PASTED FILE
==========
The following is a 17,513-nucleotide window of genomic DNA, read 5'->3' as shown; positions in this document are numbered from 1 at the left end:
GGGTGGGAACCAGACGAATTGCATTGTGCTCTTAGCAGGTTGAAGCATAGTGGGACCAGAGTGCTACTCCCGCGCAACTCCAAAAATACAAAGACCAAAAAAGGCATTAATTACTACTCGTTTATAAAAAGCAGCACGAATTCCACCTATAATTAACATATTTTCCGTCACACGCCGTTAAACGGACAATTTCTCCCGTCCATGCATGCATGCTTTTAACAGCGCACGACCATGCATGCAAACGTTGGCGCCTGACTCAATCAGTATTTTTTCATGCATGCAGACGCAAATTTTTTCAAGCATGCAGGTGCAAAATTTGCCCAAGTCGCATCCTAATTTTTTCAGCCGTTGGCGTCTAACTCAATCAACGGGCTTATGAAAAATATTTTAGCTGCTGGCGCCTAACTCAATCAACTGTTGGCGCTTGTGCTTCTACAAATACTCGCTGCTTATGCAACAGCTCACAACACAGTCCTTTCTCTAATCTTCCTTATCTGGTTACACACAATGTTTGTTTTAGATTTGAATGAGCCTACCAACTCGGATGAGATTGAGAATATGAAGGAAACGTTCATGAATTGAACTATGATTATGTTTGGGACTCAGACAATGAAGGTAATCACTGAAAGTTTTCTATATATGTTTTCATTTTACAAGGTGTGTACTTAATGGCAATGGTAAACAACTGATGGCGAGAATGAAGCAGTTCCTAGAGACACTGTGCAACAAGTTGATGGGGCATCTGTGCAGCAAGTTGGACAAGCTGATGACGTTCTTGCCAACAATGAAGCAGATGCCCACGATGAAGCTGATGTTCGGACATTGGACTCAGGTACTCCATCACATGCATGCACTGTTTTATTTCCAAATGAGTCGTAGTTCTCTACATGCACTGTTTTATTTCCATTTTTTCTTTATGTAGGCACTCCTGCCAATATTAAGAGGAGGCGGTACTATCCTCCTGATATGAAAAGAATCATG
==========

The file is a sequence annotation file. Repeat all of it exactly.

The following is a 17,513-nucleotide window of genomic DNA, read 5'->3' as shown; positions in this document are numbered from 1 at the left end:
GGGTGGGAACCAGACGAATTGCATTGTGCTCTTAGCAGGTTGAAGCATAGTGGGACCAGAGTGCTACTCCCGCGCAACTCCAAAAATACAAAGACCAAAAAAGGCATTAATTACTACTCGTTTATAAAAAGCAGCACGAATTCCACCTATAATTAACATATTTTCCGTCACACGCCGTTAAACGGACAATTTCTCCCGTCCATGCATGCATGCTTTTAACAGCGCACGACCATGCATGCAAACGTTGGCGCCTGACTCAATCAGTATTTTTTCATGCATGCAGACGCAAATTTTTTCAAGCATGCAGGTGCAAAATTTGCCCAAGTCGCATCCTAATTTTTTCAGCCGTTGGCGTCTAACTCAATCAACGGGCTTATGAAAAATATTTTAGCTGCTGGCGCCTAACTCAATCAACTGTTGGCGCTTGTGCTTCTACAAATACTCGCTGCTTATGCAACAGCTCACAACACAGTCCTTTCTCTAATCTTCCTTATCTGGTTACACACAATGTTTGTTTTAGATTTGAATGAGCCTACCAACTCGGATGAGATTGAGAATATGAAGGAAACGTTCATGAATTGAACTATGATTATGTTTGGGACTCAGACAATGAAGGTAATCACTGAAAGTTTTCTATATATGTTTTCATTTTACAAGGTGTGTACTTAATGGCAATGGTAAACAACTGATGGCGAGAATGAAGCAGTTCCTAGAGACACTGTGCAACAAGTTGATGGGGCATCTGTGCAGCAAGTTGGACAAGCTGATGACGTTCTTGCCAACAATGAAGCAGATGCCCACGATGAAGCTGATGTTCGGACATTGGACTCAGGTACTCCATCACATGCATGCACTGTTTTATTTCCAAATGAGTCGTAGTTCTCTACATGCACTGTTTTATTTCCATTTTTTCTTTATGTAGGCACTCCTGCCAATATTAAGAGGAGGCGGTACTATCCTCCTGATATGAAAAGAATCATG